The general arc of Man With a Movie Camera (because even in the formal absence of narrative we must have something) traces the course of a day, from morning to night, dwelling mostly in urban environments but otherwise ranging wide across the range of human experience, often programmatically: weddings, divorces, births, deaths, oppositions and dualities 'round every corner. A cameraman (Vertov's brother, Mikhail Kaufman, who also shot much of it) appears frequently, his tripod hoisted over his shoulder. There are many recurring images of him, and of eyeballs, camera lenses, and the twirling-arm motion of the time of someone operating a camera (a gesture that may live on still in games of Charades). In one scene, a cameraman doing that is seen reflected in a panning shot, likely shooting exactly what we are looking at.

It is entirely naïve of all potential for a surveillance state, even as it chillingly shows at one point a King-Kong-sized cameraman looming over a crowded city center. But I don't necessarily count that against it. Its innocence is one of its greatest charms, and it is flatly drunk almost purely on cinema itself, the acts of looking and seeing, finding ways to pay explicit homage to pioneers such as Eadward Muybridge and the Lumiere brothers, framing the production itself as a movie, with scenes of it being viewed inside a theater at beginning and end. It shows a film editor at work. It demonstrates the relation of moving pictures to still photography, showing single frames and then animating them. At one point we watch a scene being shot, with footage from that very shoot edited in. It is all artifice and construction, put to the end of bending reality itself. That is how ambitious this is. It is permeated with the fervor of a culture inventing and reinventing itself right before our very eyes.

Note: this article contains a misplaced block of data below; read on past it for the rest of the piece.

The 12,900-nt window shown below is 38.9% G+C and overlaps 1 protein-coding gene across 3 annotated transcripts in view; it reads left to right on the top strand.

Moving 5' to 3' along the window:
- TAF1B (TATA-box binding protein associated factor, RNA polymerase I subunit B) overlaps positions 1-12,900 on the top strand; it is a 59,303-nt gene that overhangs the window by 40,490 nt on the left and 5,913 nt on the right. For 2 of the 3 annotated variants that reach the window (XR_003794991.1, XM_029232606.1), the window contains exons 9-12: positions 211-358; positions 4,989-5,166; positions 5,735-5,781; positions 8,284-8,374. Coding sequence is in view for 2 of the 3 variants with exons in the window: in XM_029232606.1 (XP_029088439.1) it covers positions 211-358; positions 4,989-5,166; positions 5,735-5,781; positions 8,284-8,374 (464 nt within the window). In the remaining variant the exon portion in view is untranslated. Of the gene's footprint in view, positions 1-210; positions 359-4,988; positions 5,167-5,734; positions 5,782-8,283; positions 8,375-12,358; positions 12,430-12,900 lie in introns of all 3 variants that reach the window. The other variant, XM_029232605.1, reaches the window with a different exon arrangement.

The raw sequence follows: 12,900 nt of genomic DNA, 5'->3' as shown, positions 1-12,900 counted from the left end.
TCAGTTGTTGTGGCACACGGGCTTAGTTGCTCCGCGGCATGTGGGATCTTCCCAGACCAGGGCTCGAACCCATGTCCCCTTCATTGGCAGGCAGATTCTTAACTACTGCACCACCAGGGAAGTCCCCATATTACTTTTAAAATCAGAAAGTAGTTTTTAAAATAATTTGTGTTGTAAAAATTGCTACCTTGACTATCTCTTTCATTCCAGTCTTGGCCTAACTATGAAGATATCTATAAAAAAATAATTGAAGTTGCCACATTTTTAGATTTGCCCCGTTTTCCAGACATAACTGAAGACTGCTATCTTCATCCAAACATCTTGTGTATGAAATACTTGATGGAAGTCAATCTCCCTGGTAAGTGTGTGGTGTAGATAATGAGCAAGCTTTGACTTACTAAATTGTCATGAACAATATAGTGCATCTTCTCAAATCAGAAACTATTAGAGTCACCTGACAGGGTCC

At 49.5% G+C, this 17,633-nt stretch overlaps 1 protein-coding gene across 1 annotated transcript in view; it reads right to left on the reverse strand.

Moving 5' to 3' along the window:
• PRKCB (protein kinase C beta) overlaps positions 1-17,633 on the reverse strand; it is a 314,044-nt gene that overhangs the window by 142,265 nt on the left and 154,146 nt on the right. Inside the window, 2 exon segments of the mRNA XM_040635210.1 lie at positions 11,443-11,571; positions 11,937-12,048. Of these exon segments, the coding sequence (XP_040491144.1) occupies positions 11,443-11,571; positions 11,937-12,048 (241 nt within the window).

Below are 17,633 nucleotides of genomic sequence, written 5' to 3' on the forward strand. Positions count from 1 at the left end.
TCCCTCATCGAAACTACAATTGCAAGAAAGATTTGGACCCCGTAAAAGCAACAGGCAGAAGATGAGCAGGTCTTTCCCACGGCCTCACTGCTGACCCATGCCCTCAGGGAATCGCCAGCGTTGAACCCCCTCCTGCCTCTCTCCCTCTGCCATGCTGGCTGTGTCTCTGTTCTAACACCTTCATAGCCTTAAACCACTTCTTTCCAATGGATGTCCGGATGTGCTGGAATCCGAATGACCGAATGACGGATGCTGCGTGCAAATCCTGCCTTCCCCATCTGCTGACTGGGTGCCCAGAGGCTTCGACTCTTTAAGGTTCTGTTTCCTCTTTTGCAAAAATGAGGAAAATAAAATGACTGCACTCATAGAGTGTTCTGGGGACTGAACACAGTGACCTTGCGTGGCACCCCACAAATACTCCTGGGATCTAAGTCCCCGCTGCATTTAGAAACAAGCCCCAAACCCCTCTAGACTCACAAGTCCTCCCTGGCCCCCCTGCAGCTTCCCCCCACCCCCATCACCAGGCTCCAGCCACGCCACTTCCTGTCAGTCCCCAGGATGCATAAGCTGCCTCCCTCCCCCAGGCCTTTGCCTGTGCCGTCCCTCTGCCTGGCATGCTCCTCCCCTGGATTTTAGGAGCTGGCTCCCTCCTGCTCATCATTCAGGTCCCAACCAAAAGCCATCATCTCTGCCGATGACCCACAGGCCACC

Yet for all its fantastic qualities, there is a broad streak of naturalism to much of everything we see. In many ways it fits well, indeed is frequently slotted right in with, the so-called city symphony films of the silent era, which include Berlin: Symphony of a Metropolis and Manhatta. We see people rising and dressing and grooming, we see weddings, a woman giving birth, a cigarette manufacturing assembly line and many, many scenes of work—there's a little room for commerce in this generally utopian vision, but much more for industry and work—we see piano keyboards and typewriter keyboards, crowds of people at the beach, many great shots of athletic competitions, we see urban dwellers exercising, at the beautician, sharpening a hatchet, rolling film.

It is dazzling and compelling, a romping hour-plus of visuals and music, that feels its way to climax by intuition, ending on a brilliant high note. It is 84 years later and it looks better than ever. This is one you owe yourself seeing, it's pretty much as simple as that.